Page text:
Every now and then, clients ask me to interview candidates for their open DBA positions. I get to see a lot of resumes, and there are a few warning signs that pop up regularly.
1. The Keyword Encyclopedia. I get it: you’ve opened SSMS before, and you clicked on all the options and wizards, and you think that makes you qualified to use ’em. However, let’s do some quick math: take the number of weeks you’ve been at this job, and divide it by the number of features you mention. If you’ve been at a job for a year, and you’ve mentioned 50 features, I’m going to bet you don’t really know any of them deeply.
2. Red Fuzzy Underlines. Sure, SQL Server keywords don’t show up in all dictionaries, so doing a spell check on your resume can be an exercise in clicking the add-to-dictionary button. Trust me, it’s worth the time. It’s hard to overcome the manager’s skepticism when you don’t spell or capitalize SQL Server correctly.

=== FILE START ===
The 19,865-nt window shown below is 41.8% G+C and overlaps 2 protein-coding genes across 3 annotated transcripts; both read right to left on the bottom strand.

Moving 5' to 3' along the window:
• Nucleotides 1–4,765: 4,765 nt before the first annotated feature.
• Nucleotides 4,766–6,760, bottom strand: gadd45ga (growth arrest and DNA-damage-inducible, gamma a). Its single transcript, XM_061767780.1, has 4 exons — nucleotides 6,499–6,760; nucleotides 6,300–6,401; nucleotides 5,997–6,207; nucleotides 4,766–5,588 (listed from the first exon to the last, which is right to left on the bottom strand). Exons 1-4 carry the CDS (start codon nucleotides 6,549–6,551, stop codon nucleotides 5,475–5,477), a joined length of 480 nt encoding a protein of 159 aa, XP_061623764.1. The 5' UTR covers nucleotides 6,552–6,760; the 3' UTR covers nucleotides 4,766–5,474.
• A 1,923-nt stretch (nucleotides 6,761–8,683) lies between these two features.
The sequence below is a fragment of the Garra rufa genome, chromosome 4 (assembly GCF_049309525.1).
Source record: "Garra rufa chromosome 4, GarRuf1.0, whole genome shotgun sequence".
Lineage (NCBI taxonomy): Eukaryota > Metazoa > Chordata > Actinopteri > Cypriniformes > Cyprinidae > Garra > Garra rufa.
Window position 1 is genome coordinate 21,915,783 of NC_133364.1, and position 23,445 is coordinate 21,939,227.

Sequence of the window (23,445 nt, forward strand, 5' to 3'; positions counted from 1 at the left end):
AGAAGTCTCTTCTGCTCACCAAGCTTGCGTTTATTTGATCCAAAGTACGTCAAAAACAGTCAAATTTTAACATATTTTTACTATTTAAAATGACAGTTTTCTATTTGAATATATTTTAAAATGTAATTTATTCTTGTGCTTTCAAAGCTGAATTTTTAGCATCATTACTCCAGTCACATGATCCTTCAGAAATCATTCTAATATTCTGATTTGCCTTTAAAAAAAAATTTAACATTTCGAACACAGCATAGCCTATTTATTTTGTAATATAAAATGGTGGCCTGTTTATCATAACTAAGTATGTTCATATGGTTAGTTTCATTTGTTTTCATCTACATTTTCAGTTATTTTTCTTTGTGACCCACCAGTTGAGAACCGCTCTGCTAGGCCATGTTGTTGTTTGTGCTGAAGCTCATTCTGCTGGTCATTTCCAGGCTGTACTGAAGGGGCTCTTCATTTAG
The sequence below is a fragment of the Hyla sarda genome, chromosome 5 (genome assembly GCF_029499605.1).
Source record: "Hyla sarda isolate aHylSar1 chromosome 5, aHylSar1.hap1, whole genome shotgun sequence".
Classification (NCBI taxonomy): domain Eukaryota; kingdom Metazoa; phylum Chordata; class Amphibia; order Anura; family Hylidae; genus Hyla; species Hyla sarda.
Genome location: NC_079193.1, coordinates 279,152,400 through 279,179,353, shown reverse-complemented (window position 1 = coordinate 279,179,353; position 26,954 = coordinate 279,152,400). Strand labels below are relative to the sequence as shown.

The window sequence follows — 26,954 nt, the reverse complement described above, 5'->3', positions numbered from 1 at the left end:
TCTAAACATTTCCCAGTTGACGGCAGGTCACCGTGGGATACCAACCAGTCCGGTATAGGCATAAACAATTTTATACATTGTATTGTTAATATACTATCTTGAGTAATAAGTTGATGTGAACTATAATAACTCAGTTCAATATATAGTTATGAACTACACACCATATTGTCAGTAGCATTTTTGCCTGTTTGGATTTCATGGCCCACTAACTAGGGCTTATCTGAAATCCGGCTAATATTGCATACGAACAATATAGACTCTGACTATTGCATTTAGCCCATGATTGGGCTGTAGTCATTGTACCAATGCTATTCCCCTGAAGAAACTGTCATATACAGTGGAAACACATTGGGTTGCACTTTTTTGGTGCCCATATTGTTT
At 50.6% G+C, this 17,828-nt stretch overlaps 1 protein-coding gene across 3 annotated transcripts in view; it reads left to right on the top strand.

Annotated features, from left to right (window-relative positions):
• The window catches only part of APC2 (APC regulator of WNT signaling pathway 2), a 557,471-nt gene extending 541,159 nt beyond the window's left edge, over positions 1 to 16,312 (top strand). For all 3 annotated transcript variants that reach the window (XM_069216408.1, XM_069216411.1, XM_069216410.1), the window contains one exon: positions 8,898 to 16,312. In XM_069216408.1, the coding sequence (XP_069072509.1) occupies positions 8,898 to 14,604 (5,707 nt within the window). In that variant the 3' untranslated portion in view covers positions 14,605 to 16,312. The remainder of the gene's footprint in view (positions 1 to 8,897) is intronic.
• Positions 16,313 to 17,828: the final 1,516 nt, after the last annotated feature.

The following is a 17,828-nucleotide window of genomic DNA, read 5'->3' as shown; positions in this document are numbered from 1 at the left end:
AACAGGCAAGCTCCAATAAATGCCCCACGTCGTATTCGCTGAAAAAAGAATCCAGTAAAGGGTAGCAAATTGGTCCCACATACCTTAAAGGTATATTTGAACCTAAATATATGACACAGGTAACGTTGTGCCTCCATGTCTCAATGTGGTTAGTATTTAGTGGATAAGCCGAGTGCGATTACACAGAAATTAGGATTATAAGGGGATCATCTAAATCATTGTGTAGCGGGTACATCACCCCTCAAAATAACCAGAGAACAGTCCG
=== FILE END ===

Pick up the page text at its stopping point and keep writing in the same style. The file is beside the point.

3. Homer’s Odyssey. Just because you’ve been doing this for ten years doesn’t mean you have to write an epic poem about your journey. Get your resume down to 1-2 pages. While you may still have the battle scars from that DTS package implementation in 2003, you don’t need to wear them with pride on your resume.
4. Complete Lack of Soul. You’re going up against dozens of other candidates who are all typing the same exact keywords and job duties into their resume. Bring a little fun and personality in. If you’re going to put an objective or mission statement at the top, make it warm and inviting. Make the interviewer want to bring you in just to meet the fun person behind the keywords.
If you recognize these anti-patterns in your resume, just take a quick step back and ask, “What specific tasks do I love doing? What parts of this job am I in love with?” And then figure out how to communicate that level of excitement about those tasks.